April 8, 1994 |
An armored column of hundreds of South African troops and artillery is massed ominously nearby. Fellow Zulus are slaughtered daily in his name. And his role in a critical summit today may decide whether this nation's first all-race elections produce peace--or a blood bath.
April 2, 1990 |
The African National Congress' decision to suspend planned talks with Pretoria, imperiling the South African peace process even before it begins, is a clear sign that ANC leaders and their supporters remain deeply divided over the idea of negotiating with the white-led government, analysts said Sunday.
April 4, 1990 |
Heavily armed soldiers and police patrolled strife-torn areas of Natal province Tuesday, and reinforcements began mobilizing in an effort to halt a week of fighting that has left 55 dead, scores wounded and thousands homeless. Witnesses said there are many army troops in the ravaged area of the Edendale Valley on the outskirts of Natal's capital of Pietermaritzburg. The troops were first deployed when the fighting between rival black factions erupted a week ago.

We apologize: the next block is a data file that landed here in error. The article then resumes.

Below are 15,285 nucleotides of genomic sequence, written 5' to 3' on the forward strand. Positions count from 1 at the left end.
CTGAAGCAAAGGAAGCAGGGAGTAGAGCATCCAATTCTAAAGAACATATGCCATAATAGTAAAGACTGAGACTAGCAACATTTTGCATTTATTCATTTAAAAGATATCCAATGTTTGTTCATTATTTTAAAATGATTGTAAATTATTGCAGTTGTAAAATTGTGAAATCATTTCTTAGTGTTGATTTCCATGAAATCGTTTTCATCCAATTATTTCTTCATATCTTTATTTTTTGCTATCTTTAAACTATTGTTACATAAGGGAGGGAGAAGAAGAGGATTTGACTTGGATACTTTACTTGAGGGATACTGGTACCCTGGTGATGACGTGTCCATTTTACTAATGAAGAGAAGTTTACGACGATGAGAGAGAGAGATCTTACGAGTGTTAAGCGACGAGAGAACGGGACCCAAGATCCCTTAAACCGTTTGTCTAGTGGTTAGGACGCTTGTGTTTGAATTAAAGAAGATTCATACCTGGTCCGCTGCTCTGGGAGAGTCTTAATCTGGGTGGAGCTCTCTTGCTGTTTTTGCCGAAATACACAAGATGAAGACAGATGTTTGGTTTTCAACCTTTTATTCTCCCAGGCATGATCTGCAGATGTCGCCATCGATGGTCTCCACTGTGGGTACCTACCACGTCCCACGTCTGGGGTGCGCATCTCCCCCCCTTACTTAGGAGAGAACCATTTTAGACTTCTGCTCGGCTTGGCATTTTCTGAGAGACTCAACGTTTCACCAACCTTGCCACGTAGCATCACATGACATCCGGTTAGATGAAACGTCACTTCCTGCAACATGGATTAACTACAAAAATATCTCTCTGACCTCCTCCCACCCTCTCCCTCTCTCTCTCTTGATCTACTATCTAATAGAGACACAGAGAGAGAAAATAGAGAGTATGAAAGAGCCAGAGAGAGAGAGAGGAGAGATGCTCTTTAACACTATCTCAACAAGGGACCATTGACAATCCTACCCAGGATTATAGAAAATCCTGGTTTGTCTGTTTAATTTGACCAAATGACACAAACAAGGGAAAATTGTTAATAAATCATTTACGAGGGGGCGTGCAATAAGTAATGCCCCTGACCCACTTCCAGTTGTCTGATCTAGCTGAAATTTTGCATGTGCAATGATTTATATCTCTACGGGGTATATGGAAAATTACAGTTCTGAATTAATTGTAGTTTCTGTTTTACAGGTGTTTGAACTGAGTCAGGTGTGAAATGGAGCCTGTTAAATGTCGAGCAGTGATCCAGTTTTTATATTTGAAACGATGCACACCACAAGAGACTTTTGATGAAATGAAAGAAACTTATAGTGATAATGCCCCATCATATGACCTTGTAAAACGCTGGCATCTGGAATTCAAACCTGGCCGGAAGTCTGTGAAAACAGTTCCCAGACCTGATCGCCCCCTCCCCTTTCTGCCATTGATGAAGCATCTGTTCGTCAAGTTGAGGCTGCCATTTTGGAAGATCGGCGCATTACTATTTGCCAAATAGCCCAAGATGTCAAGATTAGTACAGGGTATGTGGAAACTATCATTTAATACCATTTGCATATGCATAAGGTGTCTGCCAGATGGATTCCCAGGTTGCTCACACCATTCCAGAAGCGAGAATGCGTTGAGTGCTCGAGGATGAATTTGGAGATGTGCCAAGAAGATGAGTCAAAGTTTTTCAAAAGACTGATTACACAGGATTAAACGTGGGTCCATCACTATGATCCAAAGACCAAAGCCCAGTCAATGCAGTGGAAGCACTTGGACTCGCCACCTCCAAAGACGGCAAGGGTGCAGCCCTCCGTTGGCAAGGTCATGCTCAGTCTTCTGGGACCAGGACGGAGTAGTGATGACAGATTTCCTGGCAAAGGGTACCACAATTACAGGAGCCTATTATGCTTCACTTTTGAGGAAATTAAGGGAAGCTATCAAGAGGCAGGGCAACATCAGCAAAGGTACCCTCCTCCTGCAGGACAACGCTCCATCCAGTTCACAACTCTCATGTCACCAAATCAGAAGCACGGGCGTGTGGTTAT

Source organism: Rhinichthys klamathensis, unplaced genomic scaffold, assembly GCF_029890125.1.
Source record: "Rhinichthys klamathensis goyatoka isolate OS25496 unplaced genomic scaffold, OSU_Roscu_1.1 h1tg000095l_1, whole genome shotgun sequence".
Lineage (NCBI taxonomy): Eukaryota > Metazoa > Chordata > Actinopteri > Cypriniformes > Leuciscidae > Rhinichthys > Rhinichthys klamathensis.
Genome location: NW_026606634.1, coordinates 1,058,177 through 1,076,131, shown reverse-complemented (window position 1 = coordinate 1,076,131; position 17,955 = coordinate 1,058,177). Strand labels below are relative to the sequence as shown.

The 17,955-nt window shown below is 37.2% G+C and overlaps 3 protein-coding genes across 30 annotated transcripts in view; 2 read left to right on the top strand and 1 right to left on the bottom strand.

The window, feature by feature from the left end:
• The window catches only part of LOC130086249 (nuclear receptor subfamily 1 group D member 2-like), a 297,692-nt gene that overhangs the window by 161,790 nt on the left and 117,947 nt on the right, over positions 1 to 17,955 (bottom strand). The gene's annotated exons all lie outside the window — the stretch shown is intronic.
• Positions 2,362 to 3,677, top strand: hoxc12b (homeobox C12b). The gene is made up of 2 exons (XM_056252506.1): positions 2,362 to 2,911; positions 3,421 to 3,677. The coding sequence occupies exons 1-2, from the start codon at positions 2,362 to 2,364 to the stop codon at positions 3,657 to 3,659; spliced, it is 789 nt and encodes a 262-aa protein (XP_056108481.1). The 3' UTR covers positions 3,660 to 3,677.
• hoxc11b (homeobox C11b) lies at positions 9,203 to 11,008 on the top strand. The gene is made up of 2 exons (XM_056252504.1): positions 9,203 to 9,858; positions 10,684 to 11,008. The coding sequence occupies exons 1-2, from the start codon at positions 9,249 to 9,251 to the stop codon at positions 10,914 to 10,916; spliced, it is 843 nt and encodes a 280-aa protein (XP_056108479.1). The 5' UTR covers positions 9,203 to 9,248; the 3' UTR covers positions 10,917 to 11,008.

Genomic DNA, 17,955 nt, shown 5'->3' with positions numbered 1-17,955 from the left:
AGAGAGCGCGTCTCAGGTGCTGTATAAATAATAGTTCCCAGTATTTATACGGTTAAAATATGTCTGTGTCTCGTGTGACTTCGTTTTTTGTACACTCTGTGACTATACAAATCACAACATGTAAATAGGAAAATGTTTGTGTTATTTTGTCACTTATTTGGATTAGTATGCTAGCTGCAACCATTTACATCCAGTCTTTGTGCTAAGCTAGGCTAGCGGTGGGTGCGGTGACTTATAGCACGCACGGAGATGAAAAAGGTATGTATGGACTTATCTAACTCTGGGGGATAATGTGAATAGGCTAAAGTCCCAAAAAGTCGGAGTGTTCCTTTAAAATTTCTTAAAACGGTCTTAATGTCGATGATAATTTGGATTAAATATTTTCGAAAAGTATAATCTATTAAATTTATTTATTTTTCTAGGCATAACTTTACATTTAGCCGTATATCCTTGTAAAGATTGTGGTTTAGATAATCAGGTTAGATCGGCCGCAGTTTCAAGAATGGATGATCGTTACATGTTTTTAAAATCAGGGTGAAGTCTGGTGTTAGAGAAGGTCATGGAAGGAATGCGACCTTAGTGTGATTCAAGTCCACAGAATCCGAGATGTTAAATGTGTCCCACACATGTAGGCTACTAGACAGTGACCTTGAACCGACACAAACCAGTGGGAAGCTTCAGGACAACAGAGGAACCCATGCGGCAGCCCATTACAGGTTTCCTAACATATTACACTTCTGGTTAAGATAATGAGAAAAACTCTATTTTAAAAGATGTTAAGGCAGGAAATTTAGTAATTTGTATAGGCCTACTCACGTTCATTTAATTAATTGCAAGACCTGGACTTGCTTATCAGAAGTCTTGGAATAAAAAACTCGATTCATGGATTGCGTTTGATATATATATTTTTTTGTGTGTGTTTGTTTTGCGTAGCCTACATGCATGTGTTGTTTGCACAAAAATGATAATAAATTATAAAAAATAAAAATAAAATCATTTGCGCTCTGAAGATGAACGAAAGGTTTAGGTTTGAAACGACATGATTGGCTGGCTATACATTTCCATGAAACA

December 31, 1990 |
A policeman and four civilians were shot or stabbed to death in political and factional black violence in strife-torn Natal province, police said Sunday. The violence followed an outburst of fighting in black townships of the Indian Ocean province on Friday that left 12 people dead in the most serious clashes since Christmas Day.
July 19, 1990 |
Nelson Mandela, concluding a six-week, 14-country tour of North America, Europe and Africa, returned home Wednesday on his 72nd birthday, promising to meet with President Frederik W. de Klerk within days to discuss a new round of peace talks. "We with the African National Congress are very keen" to clear the remaining obstacles to formal negotiations, Mandela told an airport news conference.
October 19, 1990 |
President Frederik W. de Klerk, meeting a key demand of the African National Congress, lifted the four-year state of emergency in strife-torn Natal province on Thursday and declared the way clear for constitutional negotiations. With his action, the president also met one of the five conditions necessary for lifting American economic sanctions against Pretoria. Only two conditions remain: the freeing of political prisoners and the repeal of all apartheid legislation.